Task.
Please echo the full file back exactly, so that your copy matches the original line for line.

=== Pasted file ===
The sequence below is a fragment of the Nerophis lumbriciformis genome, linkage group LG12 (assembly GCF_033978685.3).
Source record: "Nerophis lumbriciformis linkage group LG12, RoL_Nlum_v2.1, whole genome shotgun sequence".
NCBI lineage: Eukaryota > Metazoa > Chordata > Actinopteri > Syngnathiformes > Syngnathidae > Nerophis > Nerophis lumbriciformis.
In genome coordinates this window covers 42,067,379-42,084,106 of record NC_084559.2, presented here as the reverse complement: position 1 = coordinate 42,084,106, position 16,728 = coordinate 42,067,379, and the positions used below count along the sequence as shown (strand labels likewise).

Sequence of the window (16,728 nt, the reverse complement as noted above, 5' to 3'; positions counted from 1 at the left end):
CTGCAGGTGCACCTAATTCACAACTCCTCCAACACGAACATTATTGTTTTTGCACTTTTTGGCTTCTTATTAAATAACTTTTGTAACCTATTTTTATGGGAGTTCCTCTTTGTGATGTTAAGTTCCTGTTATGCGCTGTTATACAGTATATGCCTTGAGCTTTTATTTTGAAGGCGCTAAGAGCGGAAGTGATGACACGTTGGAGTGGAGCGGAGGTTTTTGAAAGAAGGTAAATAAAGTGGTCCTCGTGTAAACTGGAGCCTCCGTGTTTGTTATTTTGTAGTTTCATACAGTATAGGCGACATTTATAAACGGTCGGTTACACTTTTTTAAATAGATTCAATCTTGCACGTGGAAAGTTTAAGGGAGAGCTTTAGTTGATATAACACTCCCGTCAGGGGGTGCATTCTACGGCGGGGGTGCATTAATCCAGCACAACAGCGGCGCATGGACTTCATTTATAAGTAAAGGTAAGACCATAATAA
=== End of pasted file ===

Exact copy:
The sequence below is a fragment of the Nerophis lumbriciformis genome, linkage group LG12 (assembly GCF_033978685.3).
Source record: "Nerophis lumbriciformis linkage group LG12, RoL_Nlum_v2.1, whole genome shotgun sequence".
NCBI lineage: Eukaryota > Metazoa > Chordata > Actinopteri > Syngnathiformes > Syngnathidae > Nerophis > Nerophis lumbriciformis.
In genome coordinates this window covers 42,067,379-42,084,106 of record NC_084559.2, presented here as the reverse complement: position 1 = coordinate 42,084,106, position 16,728 = coordinate 42,067,379, and the positions used below count along the sequence as shown (strand labels likewise).

Sequence of the window (16,728 nt, the reverse complement as noted above, 5' to 3'; positions counted from 1 at the left end):
CTGCAGGTGCACCTAATTCACAACTCCTCCAACACGAACATTATTGTTTTTGCACTTTTTGGCTTCTTATTAAATAACTTTTGTAACCTATTTTTATGGGAGTTCCTCTTTGTGATGTTAAGTTCCTGTTATGCGCTGTTATACAGTATATGCCTTGAGCTTTTATTTTGAAGGCGCTAAGAGCGGAAGTGATGACACGTTGGAGTGGAGCGGAGGTTTTTGAAAGAAGGTAAATAAAGTGGTCCTCGTGTAAACTGGAGCCTCCGTGTTTGTTATTTTGTAGTTTCATACAGTATAGGCGACATTTATAAACGGTCGGTTACACTTTTTTAAATAGATTCAATCTTGCACGTGGAAAGTTTAAGGGAGAGCTTTAGTTGATATAACACTCCCGTCAGGGGGTGCATTCTACGGCGGGGGTGCATTAATCCAGCACAACAGCGGCGCATGGACTTCATTTATAAGTAAAGGTAAGACCATAATAA